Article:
The dollar was headed for its best week in nearly nine months on Friday, with rival currencies struggling to shake the pressure exerted by the Federal Reserve’s sudden hawkish shift in tone.
With investors also scrambling to price in a sooner-than-expected tapering of extraordinary U.S. monetary stimulus, the euro and the yen failed to recoup losses of the last two days.
Hovering around $1.19, the euro was flat against the dollar and on course for its worse week since October with a 1.6% fall.
With a dovish European Central Bank seemingly far behind the Fed in the monetary policy cycle, traders will be reluctant to buy euros against dollars.
“The U.S. central bank is one step ahead and as a result USD is likely to remain well supported against the EUR”, Commerzbank strategists said in their Daily Currency Briefing.
“As no important data is due for publication today or at the start of next week, the FX market is likely to feel mainly the after-effects of the Fed meeting”, they added.
With investors busy closing short positions since the Fed meeting, the dollar index hit a more than two-month high of 92.010, and is on track for a 1.6% weekly gain, its largest since September.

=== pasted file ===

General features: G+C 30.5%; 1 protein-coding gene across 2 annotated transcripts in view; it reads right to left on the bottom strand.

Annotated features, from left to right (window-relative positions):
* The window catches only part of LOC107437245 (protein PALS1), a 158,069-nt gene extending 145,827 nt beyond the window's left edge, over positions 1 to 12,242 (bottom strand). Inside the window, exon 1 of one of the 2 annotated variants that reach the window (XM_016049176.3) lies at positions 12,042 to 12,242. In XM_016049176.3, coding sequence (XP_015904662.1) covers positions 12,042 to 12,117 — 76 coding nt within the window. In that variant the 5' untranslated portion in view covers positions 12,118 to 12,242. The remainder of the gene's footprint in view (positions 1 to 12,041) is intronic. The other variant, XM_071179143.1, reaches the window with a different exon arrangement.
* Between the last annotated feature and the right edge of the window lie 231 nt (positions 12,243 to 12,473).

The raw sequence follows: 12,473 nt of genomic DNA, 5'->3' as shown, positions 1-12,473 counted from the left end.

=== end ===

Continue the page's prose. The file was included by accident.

At 0810 GMT, the dollar index was up 0.01% at 91.887.
The greenback is also on track for a 0.4% rise against the yen, which sat at 110.02 per dollar after hitting an 11-week low of 110.82. It was little moved by the Bank of Japan keeping its main policy settings steady, as expected.
Meanwhile the Australian dollar struck its lowest since December at $0.7508 and the Kiwi fell to its weakest since April at $0.6982, defying eye-popping reports on Australian jobs and New Zealand growth this week. [AUD/]
Sterling fell 0.24% to $1.3894 and was headed for a weekly loss of 1.5%. [GBP/]
The shakeout on foreign exchanges has been triggered by Fed forecasts, or ‘dot plots,’ showing 13 of the 18-person policy board saw rates rising in 2023, versus only six previously, with the median board member tipping two hikes in 2023.
While the plots are not commitments and have a poor track record of predicting rates, the sudden shift was a shock that has also reverberated through the bond market and metal prices.
Reporting by Julien Ponthus and Tom Westbrook; Editing by Christopher Cushing; Gerry Doyle and Alexander Smith